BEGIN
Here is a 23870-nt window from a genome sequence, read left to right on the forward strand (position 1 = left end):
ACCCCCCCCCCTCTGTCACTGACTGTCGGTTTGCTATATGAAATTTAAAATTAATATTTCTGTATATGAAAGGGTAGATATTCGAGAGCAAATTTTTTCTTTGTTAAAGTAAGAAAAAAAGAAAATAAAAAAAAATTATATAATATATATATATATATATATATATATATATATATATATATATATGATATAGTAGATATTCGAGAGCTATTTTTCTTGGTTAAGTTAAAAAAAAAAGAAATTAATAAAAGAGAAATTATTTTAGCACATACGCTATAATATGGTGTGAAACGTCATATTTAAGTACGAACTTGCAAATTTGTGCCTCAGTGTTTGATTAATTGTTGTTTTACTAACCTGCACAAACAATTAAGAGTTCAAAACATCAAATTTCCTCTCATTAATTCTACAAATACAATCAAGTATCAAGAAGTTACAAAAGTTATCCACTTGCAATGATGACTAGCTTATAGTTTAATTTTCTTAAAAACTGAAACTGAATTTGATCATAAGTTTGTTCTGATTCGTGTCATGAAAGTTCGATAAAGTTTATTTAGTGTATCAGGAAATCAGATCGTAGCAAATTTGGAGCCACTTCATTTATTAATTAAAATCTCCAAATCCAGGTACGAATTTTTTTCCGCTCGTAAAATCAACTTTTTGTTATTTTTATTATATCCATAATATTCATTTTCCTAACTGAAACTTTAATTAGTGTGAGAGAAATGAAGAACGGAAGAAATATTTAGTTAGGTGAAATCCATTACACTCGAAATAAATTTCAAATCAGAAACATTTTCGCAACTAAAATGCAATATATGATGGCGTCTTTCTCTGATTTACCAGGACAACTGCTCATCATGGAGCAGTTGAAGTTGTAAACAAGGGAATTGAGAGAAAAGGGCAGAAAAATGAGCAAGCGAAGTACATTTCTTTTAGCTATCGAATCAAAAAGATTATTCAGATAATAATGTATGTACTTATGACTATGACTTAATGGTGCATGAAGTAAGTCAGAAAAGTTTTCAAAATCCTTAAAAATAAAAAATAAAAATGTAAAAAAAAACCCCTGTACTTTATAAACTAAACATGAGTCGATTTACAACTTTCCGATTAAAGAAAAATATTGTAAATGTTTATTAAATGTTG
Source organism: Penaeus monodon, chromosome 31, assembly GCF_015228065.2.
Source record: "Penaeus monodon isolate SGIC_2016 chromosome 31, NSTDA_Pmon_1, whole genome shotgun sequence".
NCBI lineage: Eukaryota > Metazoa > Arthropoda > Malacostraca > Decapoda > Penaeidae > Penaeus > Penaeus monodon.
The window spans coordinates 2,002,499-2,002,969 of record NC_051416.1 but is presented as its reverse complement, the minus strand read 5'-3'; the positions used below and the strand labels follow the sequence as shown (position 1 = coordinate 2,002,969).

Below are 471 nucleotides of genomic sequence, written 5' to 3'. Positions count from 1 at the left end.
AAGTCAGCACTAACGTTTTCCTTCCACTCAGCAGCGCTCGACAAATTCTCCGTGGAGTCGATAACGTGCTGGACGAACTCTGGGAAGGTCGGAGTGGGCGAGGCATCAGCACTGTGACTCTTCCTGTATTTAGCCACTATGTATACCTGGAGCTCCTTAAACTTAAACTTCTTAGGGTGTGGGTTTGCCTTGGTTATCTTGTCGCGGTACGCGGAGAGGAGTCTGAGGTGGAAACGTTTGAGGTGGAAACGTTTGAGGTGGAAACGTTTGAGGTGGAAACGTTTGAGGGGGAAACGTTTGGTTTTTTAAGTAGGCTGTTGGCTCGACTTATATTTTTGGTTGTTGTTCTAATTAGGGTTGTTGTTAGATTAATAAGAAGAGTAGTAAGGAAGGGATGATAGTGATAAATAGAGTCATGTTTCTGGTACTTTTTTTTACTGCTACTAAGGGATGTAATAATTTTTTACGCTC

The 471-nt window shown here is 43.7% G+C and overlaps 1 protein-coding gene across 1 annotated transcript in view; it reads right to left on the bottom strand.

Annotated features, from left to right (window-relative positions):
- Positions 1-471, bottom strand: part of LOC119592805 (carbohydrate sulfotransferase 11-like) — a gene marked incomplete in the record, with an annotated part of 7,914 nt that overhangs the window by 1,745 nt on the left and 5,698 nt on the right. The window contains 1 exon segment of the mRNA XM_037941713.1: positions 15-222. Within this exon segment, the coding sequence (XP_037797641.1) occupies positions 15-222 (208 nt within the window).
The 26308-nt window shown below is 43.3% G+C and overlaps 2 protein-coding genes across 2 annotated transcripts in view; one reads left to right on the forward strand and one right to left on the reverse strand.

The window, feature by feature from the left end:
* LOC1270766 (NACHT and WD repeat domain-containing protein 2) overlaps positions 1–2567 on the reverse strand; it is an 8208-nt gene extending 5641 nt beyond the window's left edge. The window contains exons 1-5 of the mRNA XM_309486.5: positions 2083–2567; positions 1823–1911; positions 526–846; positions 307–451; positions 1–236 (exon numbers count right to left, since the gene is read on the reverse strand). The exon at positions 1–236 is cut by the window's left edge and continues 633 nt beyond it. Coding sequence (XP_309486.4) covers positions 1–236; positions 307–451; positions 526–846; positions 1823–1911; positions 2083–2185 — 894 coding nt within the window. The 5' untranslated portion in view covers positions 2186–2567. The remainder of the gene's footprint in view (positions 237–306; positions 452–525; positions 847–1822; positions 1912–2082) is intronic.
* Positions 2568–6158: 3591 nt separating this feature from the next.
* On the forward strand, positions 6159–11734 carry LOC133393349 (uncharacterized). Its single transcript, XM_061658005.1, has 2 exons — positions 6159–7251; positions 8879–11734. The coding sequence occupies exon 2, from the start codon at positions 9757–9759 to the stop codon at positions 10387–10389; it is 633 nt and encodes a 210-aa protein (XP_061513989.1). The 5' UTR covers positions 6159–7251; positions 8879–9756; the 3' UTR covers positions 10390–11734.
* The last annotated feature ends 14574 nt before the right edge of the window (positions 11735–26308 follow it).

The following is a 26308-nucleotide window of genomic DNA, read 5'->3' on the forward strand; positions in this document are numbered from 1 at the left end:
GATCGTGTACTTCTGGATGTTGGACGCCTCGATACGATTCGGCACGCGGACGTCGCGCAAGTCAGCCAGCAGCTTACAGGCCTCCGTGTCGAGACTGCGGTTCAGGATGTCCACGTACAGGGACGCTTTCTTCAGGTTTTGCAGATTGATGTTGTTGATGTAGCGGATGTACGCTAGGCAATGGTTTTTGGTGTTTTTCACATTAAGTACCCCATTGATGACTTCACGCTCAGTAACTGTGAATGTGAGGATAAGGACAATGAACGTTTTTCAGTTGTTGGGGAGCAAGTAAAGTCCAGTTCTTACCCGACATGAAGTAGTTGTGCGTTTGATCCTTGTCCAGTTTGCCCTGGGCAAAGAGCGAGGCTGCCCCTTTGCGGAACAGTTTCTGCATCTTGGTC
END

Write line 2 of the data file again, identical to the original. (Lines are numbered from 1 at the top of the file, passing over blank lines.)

ACCCCCCCCCCTCTGTCACTGACTGTCGGTTTGCTATATGAAATTTAAAATTAATATTTCTGTATATGAAAGGGTAGATATTCGAGAGCAAATTTTTTCTTTGTTAAAGTAAGAAAAAAAGAAAATAAAAAAAAATTATATAATATATATATATATATATATATATATATATATATATATATATATGATATAGTAGATATTCGAGAGCTATTTTTCTTGGTTAAGTTAAAAAAAAAAGAAATTAATAAAAGAGAAATTATTTTAGCACATACGCTATAATATGGTGTGAAACGTCATATTTAAGTACGAACTTGCAAATTTGTGCCTCAGTGTTTGATTAATTGTTGTTTTACTAACCTGCACAAACAATTAAGAGTTCAAAACATCAAATTTCCTCTCATTAATTCTACAAATACAATCAAGTATCAAGAAGTTACAAAAGTTATCCACTTGCAATGATGACTAGCTTATAGTTTAATTTTCTTAAAAACTGAAACTGAATTTGATCATAAGTTTGTTCTGATTCGTGTCATGAAAGTTCGATAAAGTTTATTTAGTGTATCAGGAAATCAGATCGTAGCAAATTTGGAGCCACTTCATTTATTAATTAAAATCTCCAAATCCAGGTACGAATTTTTTTCCGCTCGTAAAATCAACTTTTTGTTATTTTTATTATATCCATAATATTCATTTTCCTAACTGAAACTTTAATTAGTGTGAGAGAAATGAAGAACGGAAGAAATATTTAGTTAGGTGAAATCCATTACACTCGAAATAAATTTCAAATCAGAAACATTTTCGCAACTAAAATGCAATATATGATGGCGTCTTTCTCTGATTTACCAGGACAACTGCTCATCATGGAGCAGTTGAAGTTGTAAACAAGGGAATTGAGAGAAAAGGGCAGAAAAATGAGCAAGCGAAGTACATTTCTTTTAGCTATCGAATCAAAAAGATTATTCAGATAATAATGTATGTACTTATGACTATGACTTAATGGTGCATGAAGTAAGTCAGAAAAGTTTTCAAAATCCTTAAAAATAAAAAATAAAAATGTAAAAAAAAACCCCTGTACTTTATAAACTAAACATGAGTCGATTTACAACTTTCCGATTAAAGAAAAATATTGTAAATGTTTATTAAATGTTG